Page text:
During the 1960s, one of the most widely covered stories in religion was the concerted attempt to create a comprehensive form of mainline Protestantism for the United States. Throughout the process’s creative period, the churches’ theologians were at its center because the primary focus was to address issues of ecclesial and sacramental theology that had kept the churches separated from one another for nearly 400 years.

As I reported in a recent column, some theologians registered unfavorable responses to the theological aspects of the documents that the Consultation on Church Union (COCU) published. Other theologians, however, came to strongly positive conclusions as is illustrated in a series of essays published in the Austin Seminary Bulletin: Faculty Edition (December, 1970). The entire edition was devoted to A Plan of Union for the Church of Christ Uniting.

Rather than summarizing these essays as a single document, I am highlighting ideas presented by Professor James A. Wharton. His standing among Presbyterian colleagues is indicated by the fact that he served as a member of his church’s committee to draft a new Confession of Faith and a Book of Confessions.

In his analysis of the theological affirmations of the Plan of Union, Wharton concludes that its drafters “have depended heavily upon the classical Christian formulations as these are embodied in the traditional heritages of the consulting churches. The drafters “reach back behind contemporary faith statements current in some of the consulting churches to a point at which the older traditions of some participants and the current traditions of others can be seen to derive from similar classical rootage.”

Wharton is convinced that this use of language was not a tactical ploy designed to “pacify conservative sectors among the consulting churches.” Rather, the Plan of Union is built on the principle that “the theological base, the identity-ground, of the uniting church stands in direct solidarity and continuity with the church of Jesus Christ throughout all ages.”

These ideas, Wharton suggests, had fallen out of fashion in some of the denominations and the crisis of “combining these traditions into one uniting church has compelled the drafters to look at the church again from an historical perspective to which we had grown quite unaccustomed.”

This same Plan, however, was also marked by theological openness, Wharton continues. He sees this characteristic in the stance taken toward creeds as they would be used in the united church. Classical creeds would be used persuasively, not coercively. Furthermore, the new church, “with the guidance of the Holy Spirit” would be free to develop new confessional forms in contemporary language. “The basic principle is that only after the united church has been formed and begun to share a common life will it be appropriate to undertake a new expression of the faith it holds in common.”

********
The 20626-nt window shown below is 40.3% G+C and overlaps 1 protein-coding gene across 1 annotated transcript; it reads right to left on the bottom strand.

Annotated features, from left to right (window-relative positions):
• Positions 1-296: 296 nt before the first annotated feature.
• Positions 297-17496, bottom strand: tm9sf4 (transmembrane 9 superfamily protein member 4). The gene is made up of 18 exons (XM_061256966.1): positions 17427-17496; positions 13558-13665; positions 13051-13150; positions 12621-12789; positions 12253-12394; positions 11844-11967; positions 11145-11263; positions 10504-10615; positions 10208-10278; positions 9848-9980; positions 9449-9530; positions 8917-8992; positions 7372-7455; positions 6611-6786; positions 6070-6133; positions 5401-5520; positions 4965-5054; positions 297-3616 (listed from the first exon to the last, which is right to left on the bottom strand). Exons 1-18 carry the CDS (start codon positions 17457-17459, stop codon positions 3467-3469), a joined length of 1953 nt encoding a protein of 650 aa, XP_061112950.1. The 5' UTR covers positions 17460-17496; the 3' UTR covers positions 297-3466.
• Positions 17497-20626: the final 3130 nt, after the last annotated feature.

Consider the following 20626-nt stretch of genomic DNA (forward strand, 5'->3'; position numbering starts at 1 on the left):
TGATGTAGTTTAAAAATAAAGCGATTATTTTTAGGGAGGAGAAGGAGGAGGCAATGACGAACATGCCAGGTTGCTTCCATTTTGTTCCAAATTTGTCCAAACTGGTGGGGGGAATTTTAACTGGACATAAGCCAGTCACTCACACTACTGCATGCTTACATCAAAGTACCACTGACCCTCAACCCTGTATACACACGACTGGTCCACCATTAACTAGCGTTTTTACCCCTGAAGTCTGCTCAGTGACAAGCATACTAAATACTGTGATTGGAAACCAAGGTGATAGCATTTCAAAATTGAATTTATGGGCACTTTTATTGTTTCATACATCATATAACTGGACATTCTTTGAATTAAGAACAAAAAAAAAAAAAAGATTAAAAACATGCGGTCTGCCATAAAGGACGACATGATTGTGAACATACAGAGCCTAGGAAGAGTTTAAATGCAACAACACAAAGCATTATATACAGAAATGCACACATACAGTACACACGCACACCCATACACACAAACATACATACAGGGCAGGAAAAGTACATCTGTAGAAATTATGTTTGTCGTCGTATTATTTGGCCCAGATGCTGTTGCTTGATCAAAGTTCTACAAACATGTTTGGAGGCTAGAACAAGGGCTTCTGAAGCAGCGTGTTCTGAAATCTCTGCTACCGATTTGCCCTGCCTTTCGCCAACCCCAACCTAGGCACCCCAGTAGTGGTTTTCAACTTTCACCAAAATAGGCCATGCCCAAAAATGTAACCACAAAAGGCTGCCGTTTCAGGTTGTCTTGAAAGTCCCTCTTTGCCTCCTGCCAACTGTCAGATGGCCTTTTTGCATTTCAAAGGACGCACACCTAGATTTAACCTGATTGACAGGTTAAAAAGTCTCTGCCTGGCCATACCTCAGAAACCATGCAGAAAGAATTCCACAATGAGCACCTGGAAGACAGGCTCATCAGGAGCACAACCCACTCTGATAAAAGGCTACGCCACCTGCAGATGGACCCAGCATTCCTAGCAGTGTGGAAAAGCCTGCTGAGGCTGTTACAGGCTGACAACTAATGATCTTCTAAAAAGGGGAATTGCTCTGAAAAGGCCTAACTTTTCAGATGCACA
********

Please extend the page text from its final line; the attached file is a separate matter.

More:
Wharton suggests that the Plan has refused to push the proposed new church in the direction of any of the “sectarian options currently in vogue” which would have “rendered the plan almost immediately obsolete.”

He declares that the Plan is an exercise in trust. It takes the theological traditions of the participating churches seriously, but it gives even greater support to the “judgment that the common rootage in the classic Christian tradition of all the consulting churches is a thing to be trusted and relied upon in the future theological course of the church’s life.”

Having introduced the idea of trust, Wharton carries it further and in so doing affirms the theological principle upon which any serious discussion of Christian unity ultimately depends. Here is the way he states this position:

The Plan of Union “supposes that a church constituted as the plan provides will seriously weigh its varied testimony to the classic Christian tradition in any decision or new formulation it may be called upon to make. It assumes the integrity of the consulting churches toward the theological traditions which each brings to the union. Then it assumes that the church born of the union of these churches will show equal integrity toward the broader and richer theological base which the union provides.

“But, above all it trusts. It trusts not in the everlasting adequacy of the combined traditions, and certainly not in the potential wisdom of the united church to provide more adequate traditions of its own. Basically, it trusts the Lord of the church attested in Scripture and in derivative ways in these various traditions to keep the faithful witness to him alive in a church constituted in this way.”

The variegated trust that Wharton describes broke down as the churches moved toward the time when decisions about unity had to be made. The old churches, with their levels of trust diminished even more, remain. Their members and the nation which they have been called to serve in Christ’s name still await the new church that COCU sought to engender.